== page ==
Purple Heart Day:
Purple Heart Day on August 7 is a day designed to show gratitude for those who bravely served our Country.
|2022||7th August||Saturday||United States|
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Related: Other National Days Celebrated on August 7th
Why Purple Heart Day?
Purple Heart Day on August 7 is a day designed to show gratitude. It’s a day to allow Americans to honor and remember those who bravely served the country, suffered injuries or were killed while serving. These individuals are adorned with the Purple Heart in the name of the President. This day is a time to remember those who gave their lives for the country. Certain states, counties, and cities take a moment to reflect as also some entertainment and sports entities. Veteran and military groups also hold events for commemoration. Join us in honoring those who have been awarded the Purple Heart.
How can We Observe Purple Heart Day?
The day is usually celebrated by the military in America, which organize memorials and commemoration meetings for those who have died in combat as ceremonies to honor veterans and wounded soldiers fighting against the enemy.
Certain events are organized through The Military Order of the Purple Heart. The organization is actively organizing annual and regional conventions and publishing a magazine aimed at recipients who have received the Purple Heart Medal.
People who wish to express gratitude to the soldiers who have served can contribute to the Purple Heart Foundation or volunteer in numerous organizations across America that aid veterans and their loved ones.
Use #PurpleHeartDay and post on social media.
Interesting Facts about National Purple Heart Day:
On August. 7th, 1782, George Washington created the award (known initially as “the Badge of Military Merit) to be awarded to soldiers for any outstanding act. The award was given to a select group of Soldiers in that period and lost until its reinstatement on February of George Washington’s birthday. 22, 1932.
Army General. Douglas MacArthur revived the Purple Heart and was officially given its current-day appearance and its name in 1932. The award was created as a decoration for combat to honor meritorious actions and those who had been wounded or killed during combat.
MacArthur would like to rename and refresh the award before the bicentennial celebrations of George Washington’s birthday in 1944, working in conjunction with Washington’s Commission of Fine Arts, Washington Commission of Fine Arts, as well as Elizabeth Will, a heraldry specialist at the army’s Office of the Quartermaster General.
Then, in 1944, the criteria for the award of the Purple Heart changed to what we have today, as the award is only given to those who have been wounded or killed during the battle.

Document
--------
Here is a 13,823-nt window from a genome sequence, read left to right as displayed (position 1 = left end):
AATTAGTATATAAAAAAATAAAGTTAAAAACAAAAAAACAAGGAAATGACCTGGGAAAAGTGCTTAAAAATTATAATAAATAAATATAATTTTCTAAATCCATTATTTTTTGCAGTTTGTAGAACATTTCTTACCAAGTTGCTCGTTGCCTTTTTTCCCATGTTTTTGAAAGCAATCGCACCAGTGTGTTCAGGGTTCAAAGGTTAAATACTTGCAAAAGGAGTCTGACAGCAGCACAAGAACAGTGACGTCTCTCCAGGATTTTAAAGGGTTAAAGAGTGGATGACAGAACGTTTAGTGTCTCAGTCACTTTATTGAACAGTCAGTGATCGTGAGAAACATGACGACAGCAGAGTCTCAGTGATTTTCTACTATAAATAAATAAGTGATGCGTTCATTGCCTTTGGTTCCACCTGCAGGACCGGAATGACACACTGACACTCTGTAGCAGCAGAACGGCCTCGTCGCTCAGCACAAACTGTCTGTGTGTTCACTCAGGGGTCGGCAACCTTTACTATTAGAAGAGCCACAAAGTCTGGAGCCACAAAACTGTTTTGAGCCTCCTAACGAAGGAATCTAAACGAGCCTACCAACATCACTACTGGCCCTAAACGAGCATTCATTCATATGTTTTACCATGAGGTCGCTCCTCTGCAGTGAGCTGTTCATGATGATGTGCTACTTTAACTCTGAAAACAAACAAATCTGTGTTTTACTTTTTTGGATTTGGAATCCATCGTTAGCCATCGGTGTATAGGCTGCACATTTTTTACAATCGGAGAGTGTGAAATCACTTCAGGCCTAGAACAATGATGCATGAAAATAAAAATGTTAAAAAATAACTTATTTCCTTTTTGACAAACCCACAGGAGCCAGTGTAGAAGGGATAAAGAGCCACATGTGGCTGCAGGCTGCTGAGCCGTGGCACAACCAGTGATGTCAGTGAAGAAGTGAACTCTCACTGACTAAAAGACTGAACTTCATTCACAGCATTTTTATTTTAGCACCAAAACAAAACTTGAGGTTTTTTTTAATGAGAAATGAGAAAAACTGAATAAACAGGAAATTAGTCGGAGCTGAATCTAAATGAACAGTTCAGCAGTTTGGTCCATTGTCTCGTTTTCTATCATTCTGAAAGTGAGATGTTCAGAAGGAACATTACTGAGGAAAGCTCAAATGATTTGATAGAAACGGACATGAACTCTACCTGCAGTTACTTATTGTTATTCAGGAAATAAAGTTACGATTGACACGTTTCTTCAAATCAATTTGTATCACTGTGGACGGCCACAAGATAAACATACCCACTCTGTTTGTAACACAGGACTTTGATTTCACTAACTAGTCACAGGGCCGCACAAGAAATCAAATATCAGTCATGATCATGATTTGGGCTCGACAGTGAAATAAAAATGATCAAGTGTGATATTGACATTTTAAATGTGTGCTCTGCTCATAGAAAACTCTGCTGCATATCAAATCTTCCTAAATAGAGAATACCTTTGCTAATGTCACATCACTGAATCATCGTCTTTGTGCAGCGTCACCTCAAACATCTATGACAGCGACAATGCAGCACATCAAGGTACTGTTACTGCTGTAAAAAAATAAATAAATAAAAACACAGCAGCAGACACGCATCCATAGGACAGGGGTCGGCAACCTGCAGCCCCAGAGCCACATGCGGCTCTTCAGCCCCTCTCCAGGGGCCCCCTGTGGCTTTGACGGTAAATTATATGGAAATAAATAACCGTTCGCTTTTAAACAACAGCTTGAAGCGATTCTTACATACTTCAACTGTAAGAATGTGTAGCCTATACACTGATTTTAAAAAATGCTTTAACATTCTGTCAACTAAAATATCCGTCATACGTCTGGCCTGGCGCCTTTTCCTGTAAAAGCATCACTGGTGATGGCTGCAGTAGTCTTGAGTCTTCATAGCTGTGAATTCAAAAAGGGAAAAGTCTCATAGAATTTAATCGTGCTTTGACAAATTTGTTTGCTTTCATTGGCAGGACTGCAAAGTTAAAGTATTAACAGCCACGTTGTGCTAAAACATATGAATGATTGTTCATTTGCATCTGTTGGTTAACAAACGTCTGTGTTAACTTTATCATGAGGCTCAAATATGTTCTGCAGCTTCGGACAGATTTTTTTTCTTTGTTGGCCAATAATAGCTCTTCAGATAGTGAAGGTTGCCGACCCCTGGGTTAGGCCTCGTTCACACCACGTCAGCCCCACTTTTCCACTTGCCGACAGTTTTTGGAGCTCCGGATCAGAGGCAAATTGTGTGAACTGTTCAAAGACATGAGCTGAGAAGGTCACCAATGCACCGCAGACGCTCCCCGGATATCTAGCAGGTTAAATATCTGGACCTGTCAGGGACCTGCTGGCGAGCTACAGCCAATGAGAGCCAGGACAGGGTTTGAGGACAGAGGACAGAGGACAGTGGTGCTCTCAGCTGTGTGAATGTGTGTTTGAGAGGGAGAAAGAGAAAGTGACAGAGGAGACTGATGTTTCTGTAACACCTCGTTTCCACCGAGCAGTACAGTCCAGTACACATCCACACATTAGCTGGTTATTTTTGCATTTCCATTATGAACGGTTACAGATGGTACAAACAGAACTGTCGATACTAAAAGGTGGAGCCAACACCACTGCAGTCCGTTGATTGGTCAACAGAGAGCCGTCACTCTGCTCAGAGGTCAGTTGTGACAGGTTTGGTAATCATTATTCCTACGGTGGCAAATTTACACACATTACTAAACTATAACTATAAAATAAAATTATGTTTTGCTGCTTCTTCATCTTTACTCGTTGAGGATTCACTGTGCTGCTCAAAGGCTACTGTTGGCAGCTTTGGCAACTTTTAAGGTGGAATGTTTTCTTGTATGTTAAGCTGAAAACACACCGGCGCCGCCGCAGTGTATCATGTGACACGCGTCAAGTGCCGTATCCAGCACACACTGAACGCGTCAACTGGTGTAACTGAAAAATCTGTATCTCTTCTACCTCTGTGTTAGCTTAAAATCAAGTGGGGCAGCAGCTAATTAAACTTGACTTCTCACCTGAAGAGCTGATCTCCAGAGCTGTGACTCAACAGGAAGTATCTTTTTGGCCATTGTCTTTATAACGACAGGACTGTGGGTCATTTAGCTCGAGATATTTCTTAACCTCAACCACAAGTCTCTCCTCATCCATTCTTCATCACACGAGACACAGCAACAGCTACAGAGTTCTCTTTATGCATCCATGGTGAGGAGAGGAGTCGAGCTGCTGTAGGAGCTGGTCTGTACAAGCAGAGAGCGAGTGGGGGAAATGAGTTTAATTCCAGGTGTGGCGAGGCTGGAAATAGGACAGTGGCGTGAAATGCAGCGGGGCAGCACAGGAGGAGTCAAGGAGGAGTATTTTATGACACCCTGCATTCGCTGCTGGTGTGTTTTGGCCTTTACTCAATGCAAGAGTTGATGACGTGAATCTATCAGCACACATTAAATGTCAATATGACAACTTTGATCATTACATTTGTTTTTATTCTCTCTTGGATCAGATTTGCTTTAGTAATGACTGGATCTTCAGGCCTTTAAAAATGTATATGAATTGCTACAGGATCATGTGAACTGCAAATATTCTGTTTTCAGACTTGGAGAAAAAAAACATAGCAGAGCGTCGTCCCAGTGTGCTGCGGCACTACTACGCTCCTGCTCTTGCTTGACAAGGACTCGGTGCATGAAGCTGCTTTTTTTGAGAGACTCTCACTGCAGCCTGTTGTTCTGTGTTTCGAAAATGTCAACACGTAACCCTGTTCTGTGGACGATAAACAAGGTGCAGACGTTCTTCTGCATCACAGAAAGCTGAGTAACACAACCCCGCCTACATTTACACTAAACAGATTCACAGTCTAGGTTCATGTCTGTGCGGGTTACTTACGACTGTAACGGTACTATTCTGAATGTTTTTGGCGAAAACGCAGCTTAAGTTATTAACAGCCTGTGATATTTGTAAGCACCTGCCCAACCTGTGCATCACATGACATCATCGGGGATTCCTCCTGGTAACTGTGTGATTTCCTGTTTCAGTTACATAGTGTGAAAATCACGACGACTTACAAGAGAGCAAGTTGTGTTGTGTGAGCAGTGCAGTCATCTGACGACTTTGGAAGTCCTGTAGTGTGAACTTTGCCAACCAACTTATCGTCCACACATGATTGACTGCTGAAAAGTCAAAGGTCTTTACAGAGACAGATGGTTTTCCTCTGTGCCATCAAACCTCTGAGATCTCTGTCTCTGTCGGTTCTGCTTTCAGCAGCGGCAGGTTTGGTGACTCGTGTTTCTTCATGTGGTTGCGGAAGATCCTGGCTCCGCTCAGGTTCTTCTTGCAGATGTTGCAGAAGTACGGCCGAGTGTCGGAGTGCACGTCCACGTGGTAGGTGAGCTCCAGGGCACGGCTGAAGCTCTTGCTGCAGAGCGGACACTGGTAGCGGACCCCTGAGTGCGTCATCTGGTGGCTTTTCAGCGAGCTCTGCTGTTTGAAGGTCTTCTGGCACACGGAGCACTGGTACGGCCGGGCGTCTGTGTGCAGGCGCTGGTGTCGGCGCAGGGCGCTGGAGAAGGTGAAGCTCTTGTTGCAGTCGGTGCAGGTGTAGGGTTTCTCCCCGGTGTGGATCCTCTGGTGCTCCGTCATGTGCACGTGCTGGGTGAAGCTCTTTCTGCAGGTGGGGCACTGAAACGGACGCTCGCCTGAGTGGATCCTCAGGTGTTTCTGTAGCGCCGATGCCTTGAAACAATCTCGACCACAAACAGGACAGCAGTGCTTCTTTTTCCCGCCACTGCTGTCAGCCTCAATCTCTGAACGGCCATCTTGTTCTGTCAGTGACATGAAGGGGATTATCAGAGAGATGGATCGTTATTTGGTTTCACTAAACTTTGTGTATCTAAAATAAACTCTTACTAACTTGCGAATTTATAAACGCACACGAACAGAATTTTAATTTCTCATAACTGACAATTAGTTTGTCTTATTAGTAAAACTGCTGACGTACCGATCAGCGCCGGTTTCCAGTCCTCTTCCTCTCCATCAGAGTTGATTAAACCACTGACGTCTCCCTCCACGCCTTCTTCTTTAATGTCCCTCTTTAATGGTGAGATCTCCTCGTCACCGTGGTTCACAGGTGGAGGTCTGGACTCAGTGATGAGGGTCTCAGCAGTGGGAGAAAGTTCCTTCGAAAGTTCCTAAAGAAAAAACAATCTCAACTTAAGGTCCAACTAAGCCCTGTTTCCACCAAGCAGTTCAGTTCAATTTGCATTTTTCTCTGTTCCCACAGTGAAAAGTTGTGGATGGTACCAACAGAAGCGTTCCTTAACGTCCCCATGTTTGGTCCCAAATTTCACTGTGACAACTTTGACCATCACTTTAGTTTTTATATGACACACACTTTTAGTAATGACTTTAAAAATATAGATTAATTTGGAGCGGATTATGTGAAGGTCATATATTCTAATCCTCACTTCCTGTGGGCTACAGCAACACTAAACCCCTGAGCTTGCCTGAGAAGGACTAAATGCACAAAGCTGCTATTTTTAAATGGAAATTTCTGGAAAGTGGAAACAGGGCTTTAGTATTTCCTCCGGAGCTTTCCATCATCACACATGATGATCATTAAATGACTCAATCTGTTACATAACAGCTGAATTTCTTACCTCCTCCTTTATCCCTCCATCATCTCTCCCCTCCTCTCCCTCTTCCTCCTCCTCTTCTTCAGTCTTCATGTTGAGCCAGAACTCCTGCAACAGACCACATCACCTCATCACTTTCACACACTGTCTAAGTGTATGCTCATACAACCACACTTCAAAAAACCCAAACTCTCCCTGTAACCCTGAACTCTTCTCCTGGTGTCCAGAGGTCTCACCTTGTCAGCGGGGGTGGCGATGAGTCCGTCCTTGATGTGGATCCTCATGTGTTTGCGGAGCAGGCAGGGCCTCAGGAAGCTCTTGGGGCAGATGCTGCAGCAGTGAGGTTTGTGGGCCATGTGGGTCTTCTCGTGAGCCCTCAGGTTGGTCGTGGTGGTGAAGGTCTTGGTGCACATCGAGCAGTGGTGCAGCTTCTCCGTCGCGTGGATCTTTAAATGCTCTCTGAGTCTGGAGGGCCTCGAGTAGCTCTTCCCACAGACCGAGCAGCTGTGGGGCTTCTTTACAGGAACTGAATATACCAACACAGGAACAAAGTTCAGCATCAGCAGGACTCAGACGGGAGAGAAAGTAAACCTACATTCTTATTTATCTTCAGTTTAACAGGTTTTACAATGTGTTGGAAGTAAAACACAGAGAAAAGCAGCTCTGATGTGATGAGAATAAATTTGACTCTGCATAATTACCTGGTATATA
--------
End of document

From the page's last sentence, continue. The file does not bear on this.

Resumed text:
In the Revolutionary War, Continental Army soldiers William Brown and Elijah Churchill were the first soldiers to be awarded the Badge of Military Merit, which was the precursor to the Purple Heart. Brown was likely to be awarded the distinction for his actions during the Battle of Yorktown, and Churchill was praised for his courage during the Battle of Fort St. George on Long Island.
The first member of the military to receive the present-day Purple Heart was Army Gen. Douglas MacArthur for his involvement in the Pacific theatre (specifically in the Philippines) during World War II.
The National Purple Heart Hall of Honor estimates that 1.8 million Purple Hearts have been issued since the award was reinstated in 1932. Unfortunately, a list of official recipients isn’t available, but they say that the National Purple Heart Hall of Honor is working on resolving this.
They are currently constructing databases with the assistance of the families of those who received the award from every branch of the service in all times when the award was first created as it was today in 1932. They aim to build a Roll of Honor to preserve and tell the stories of these courageous fighters for freedom.
History of Purple Heart Day:
The first Purple Heart, designated as a Badge of Merit, was given to George Washington in 1782. There was a shortage of funds for the Continental Army at the time, and the award was intended to honor enlisted and deserving individuals.
The award is presented to soldiers who have performed “any singularly meritorious action.” The badge was created using silk bound around it and a fine edge of sterling silver. Washington only handed out three badges on his own and allowed his subordinates to distribute them in any way they deemed appropriate.
The Badge of Merit faded from use but was revived in 1932, but this time as it was the Purple Heart. In addition to giving the honour to combat wounded, the new version of the Purple Heart recognized commendable action. In 1944, the policy was modified slightly as well. The Purple Heart was given the role it now has to pay tribute to those injured or who lost their lives.
General Douglas MacArthur, for his work in the Pacific theatre during World War II, was the first military member to receive the modern Purple Heart. There have been 1.8 million Purple Hearts awarded over the decades.
Purple Heart Day was first observed in 2014 and has been celebrated yearly. It’s a time to remember the courage of those fighting to defend America. U.S.